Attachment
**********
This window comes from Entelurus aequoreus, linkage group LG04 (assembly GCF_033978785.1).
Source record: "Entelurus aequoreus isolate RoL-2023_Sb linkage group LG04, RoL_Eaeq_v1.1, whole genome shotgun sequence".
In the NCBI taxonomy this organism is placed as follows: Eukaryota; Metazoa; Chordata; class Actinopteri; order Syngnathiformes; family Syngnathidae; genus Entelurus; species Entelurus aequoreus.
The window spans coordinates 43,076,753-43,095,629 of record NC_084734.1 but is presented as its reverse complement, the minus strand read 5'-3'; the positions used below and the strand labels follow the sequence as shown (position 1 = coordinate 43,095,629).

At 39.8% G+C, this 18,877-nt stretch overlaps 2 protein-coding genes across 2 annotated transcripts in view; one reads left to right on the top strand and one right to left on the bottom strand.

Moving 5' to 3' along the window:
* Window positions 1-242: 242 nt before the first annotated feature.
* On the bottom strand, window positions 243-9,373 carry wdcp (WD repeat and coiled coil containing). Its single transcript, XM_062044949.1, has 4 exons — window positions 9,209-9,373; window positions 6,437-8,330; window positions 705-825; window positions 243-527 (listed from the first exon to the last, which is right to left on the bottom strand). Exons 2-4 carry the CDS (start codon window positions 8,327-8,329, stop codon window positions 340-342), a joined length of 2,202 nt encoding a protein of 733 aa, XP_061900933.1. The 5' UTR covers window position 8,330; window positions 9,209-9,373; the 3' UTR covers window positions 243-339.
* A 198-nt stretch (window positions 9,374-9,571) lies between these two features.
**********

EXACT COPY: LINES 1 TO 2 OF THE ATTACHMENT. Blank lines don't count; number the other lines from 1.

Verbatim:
This window comes from Entelurus aequoreus, linkage group LG04 (assembly GCF_033978785.1).
Source record: "Entelurus aequoreus isolate RoL-2023_Sb linkage group LG04, RoL_Eaeq_v1.1, whole genome shotgun sequence".